Acting Locally, Thinking Nationally
It might seem like we’ve completely butchered the saying “Think Globally, Act Locally.” Rather, we’re re-purposing the concept for politics. Every election, you hear candidates and interest groups claiming that it is the most important election in history. A cynic might view this message as being fueled by the egos of politicians. But a savvy political activist would realize that there is often an element of truth to the claim, at least for some issue at any given time.
For example, in 2008, gun owners could claim that the election was the most important election for their cause. In the Heller decision, the Supreme Court kept their opinion very narrow to the question at hand. In fact, the question posed to the Court was kept deliberately narrow to the issue of handgun ownership in the District of Columbia because the Court had not yet ruled on the matter of individual Second Amendment rights. Because of the opinion, the next cases will determine the practical scope of the Second Amendment. In fact, we’re already facing cases that will determine whether or not the rights extend to the states.
With the presidential election, appointments to the Supreme Court are absolutely vital for the future of the Second Amendment. Unfortunately, with a President who has the most hostile record on Second Amendment rights in history, the first Court appointment is a Justice who has already ruled that states may ban guns, and Heller only applies to the federal government. Her judicial philosophy on gun ownership is one that would allow local and state governments to ban guns with no accountability to the people or the courts. In fact, 2008 was one of the most important elections that gun owners have ever faced.
It’s easy to assume that elections in 2009 (NJ & VA) and 2010 are not nearly as important as presidential elections. However, that is simply not true – though you might not realize why. Most people would say that the Congressional elections of 2010 will be important for many other issues – health care, cap and trade, and other Obama Administration priorities. But state elections may well have the most long-lasting impact on the political fights for gun rights.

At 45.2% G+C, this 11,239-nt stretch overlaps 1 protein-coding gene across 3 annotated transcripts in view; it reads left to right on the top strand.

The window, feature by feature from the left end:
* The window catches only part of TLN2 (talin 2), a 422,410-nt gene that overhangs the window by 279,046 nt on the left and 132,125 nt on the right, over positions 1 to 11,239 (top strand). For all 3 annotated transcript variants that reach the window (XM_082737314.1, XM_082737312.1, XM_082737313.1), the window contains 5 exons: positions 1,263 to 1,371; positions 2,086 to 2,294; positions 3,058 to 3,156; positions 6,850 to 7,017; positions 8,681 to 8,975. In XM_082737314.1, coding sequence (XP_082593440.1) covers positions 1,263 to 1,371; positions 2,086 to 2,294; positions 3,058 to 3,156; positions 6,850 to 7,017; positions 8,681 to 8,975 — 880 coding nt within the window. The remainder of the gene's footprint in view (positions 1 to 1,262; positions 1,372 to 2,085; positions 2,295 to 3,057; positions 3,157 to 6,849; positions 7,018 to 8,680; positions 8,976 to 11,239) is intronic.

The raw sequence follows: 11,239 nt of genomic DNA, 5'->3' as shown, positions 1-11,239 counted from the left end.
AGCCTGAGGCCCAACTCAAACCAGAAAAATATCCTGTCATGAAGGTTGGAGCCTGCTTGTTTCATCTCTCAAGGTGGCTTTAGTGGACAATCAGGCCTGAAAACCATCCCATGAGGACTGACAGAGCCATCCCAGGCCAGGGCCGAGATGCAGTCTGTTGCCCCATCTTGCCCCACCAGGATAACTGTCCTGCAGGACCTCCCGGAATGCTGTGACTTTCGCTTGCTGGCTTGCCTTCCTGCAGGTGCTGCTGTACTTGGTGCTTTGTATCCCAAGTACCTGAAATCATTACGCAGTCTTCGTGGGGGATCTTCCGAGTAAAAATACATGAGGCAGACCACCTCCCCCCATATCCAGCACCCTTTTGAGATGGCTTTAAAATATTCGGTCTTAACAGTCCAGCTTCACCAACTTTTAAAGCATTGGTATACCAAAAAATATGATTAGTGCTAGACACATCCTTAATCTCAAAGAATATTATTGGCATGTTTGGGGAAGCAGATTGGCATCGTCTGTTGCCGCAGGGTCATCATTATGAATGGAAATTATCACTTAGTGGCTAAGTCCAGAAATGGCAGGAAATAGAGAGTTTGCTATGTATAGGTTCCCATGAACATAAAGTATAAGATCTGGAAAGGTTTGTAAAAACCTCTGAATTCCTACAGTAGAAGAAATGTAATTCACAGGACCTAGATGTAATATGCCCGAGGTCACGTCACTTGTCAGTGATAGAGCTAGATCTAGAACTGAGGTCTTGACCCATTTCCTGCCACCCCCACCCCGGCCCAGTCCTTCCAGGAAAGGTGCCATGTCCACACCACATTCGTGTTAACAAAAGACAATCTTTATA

A Democratic political organizer recently posted this explanation for why mobilizing for state elections may lead to a decade or more of political power or being left in the political wilderness.
But if you really want to see a shift in power in Washington for the next decade or longer, pay attention to who wins the STATE legislatures next November. The state representatives and state senators elected 15 months from now will preside over the rawest political act in America: the redrawing of congressional and legislative district lines based on the results of the decennial census. Redistricting is legislative sausage-making at its finest, with members jockeying to preserve or extend their own power-bases at the expense of enemies.
Most people don’t consider a Census to be terribly political. However, the power of the Census can cost entire Congressional districts, or even move current politicians into brand new districts away from constituents they have represented for decades. Following the 2000 Census, Pennsylvania lost two members of Congress. It has been predicted that Pennsylvania will lose another Congressional seat following the 2010 count. In the redistricting process, we could lose a pro-gun voice in Congress.
Redistricting can be ugly regardless of which party is in charge, but it’s also going to happen, regardless of which party is in charge. So if you really want to influence the political course of this country over the next decade (at least), you have the chance — if you work to elect state legislators whose views align with yours, and if you get started NOW.
Early support for state candidates can make a huge difference in the success of their campaign. If you would like to learn how you can help your local pro-gun voices or those in districts near you, just submit a request.